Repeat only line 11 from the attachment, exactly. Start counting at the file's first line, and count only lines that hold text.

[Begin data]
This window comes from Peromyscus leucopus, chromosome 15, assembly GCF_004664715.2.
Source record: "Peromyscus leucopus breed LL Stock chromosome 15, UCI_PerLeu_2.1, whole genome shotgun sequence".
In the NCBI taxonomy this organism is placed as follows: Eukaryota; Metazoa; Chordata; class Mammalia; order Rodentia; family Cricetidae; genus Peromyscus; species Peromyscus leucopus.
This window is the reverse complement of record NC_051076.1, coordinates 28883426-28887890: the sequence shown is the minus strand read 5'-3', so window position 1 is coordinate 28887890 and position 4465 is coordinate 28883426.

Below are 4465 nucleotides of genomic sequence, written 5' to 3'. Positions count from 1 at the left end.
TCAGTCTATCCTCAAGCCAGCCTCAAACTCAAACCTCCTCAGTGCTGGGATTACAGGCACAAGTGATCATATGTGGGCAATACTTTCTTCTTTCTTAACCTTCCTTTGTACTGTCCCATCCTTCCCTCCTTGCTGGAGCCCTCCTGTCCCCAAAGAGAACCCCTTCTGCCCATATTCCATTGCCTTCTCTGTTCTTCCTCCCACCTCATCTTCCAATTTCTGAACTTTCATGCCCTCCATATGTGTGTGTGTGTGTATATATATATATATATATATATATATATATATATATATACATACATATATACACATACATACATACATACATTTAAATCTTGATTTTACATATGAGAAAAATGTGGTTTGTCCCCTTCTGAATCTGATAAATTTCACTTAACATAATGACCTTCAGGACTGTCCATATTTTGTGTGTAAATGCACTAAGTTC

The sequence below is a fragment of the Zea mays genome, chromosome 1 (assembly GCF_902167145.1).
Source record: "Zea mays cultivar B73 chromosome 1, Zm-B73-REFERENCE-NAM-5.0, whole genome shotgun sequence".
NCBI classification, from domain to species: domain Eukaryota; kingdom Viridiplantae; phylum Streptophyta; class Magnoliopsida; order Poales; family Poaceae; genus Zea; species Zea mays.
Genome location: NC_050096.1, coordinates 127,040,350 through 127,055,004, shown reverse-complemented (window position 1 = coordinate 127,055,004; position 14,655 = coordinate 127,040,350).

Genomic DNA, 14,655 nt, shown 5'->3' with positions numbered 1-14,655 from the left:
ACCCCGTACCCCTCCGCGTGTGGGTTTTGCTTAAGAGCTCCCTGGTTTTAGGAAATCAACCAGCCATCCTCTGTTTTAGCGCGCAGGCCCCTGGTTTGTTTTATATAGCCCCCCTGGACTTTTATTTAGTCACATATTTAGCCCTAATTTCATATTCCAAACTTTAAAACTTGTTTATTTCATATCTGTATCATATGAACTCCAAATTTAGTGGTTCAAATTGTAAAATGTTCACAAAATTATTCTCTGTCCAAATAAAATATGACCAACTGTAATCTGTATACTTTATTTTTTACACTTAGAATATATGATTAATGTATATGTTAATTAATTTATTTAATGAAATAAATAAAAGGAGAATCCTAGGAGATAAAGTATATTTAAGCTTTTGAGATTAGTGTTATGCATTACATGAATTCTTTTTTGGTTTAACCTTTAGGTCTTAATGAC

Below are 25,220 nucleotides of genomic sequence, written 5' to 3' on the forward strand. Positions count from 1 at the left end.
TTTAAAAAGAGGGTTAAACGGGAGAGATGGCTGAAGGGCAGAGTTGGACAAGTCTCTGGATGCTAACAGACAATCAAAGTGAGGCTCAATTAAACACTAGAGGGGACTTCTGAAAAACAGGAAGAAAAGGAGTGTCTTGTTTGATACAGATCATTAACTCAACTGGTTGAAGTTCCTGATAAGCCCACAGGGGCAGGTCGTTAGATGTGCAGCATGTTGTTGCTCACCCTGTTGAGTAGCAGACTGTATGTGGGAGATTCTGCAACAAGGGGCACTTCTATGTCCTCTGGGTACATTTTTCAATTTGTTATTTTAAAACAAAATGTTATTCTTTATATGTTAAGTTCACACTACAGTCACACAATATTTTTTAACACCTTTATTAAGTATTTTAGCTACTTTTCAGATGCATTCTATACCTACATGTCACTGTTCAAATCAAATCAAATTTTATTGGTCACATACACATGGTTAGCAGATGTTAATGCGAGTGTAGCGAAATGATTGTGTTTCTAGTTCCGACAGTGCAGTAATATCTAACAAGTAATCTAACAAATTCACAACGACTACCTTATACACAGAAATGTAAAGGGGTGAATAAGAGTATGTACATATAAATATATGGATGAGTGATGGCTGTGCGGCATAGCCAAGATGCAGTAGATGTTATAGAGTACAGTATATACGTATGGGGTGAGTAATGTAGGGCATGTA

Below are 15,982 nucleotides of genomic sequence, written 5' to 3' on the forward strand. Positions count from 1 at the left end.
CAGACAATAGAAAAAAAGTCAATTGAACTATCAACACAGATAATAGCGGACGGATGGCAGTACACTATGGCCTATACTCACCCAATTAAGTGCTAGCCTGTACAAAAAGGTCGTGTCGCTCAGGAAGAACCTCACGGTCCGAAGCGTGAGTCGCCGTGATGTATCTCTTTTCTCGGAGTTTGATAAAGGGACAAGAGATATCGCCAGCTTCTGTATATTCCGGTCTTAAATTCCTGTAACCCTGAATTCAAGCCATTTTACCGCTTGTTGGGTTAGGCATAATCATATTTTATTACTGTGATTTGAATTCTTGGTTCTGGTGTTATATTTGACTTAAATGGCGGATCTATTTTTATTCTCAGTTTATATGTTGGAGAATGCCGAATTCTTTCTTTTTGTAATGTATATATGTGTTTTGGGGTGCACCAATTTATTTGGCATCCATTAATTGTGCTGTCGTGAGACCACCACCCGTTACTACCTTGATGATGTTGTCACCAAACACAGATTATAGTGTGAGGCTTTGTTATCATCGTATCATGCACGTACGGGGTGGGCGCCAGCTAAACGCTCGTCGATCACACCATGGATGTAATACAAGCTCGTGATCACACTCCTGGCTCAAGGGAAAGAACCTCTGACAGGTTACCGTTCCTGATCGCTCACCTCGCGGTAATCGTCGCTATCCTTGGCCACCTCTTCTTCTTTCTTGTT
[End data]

Genomic DNA, 14,655 nt, shown 5'->3' with positions numbered 1-14,655 from the left: